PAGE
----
The False Claims Act provides that private persons who bring actions on behalf of the U.S. Government, called relators, file their complaints under seal.  This means that a defendant, which is frequently a present or former employer of the relator, will not have access to the complaint or even know that a complaint has been filed, unless the Government chooses to disclose the lawsuit or the court unseals the complaint.  However, the FCA does not contemplate that a complaint will remain under seal forever.  In United States ex rel. Durham Prospect Waterproofing, Inc., Civil Action No. 10-1946, 2011 WL 4793236 (D.D.C. Oct. 4, 2011), the relator, Thomas Durham, filed a qui tam complaint under seal against his present employer, Prospect Waterproofing, Inc.  The Government investigated the allegations and chose not to intervene in the lawsuit.  Subsequently, the relator voluntarily dismissed his complaint.  Fearing retaliation from his employer, the relator asked the court to maintain the seal permanently.  The Government, by contrast, requested that the complaint, the relator’s voluntary dismissal and the Government’s consent to the voluntary dismissal be unsealed.  The U.S. District Court for the District of Columbia agreed with the Government and ordered that the pleadings be unsealed.

The relator’s core argument for maintaining the seal was that he feared that his employer would retaliate upon discovery of the complaint.  The District Court rejected this argument, stating that “the rationale behind sealing FCA cases is to allow the United States ample time to investigate the allegations, and the FCA does not contain any language that suggests the purpose of sealing a case is to protect the relator’s identity.”  The court further reasoned:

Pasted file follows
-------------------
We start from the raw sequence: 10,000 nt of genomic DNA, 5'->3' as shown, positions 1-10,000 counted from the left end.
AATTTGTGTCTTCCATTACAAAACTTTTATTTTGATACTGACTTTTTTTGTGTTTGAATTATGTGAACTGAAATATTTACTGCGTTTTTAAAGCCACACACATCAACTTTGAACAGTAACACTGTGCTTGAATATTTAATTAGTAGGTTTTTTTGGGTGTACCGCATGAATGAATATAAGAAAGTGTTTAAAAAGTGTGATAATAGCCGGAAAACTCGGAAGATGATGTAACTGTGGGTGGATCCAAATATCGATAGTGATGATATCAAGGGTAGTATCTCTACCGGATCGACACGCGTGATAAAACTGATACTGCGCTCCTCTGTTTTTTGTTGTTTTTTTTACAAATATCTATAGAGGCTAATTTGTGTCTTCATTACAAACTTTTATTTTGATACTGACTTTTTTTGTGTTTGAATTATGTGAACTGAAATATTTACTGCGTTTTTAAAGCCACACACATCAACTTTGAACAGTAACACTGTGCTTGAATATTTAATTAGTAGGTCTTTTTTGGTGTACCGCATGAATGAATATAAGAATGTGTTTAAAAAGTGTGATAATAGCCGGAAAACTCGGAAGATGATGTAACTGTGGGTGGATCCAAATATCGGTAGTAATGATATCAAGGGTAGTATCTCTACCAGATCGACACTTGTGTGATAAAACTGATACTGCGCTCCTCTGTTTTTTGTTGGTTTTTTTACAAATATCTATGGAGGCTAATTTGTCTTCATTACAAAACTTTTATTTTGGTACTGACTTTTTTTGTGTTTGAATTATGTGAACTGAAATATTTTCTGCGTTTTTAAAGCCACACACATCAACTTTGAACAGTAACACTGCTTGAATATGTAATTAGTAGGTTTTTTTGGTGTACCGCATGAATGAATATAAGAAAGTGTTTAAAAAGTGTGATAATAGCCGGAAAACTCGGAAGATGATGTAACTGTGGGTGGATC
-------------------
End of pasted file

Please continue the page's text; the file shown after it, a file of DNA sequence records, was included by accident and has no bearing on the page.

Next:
There are, moreover, potential policy concerns if relators are allowed to keep FCA cases permanently under seal due to fear of employer retaliation. First, these retaliation concerns are “similar to those of the many other employees who bring suits against their employers or former employers for various reasons” and therefore should not merit special protection in qui tam actions.  In addition, when bringing suit under the FCA, Relator “concluded that these risks were worth taking if the Government would intervene. Having assumed the risk that the Government might not intervene, [R]elator cannot cherry pick the portions of the FCA that suit [him].” (quoting United States ex rel. Littlewood v. King Pharmaceuticals, Inc., 2011 WL 3805607, at *8-9 (D. Md. Aug. 29, 2011)).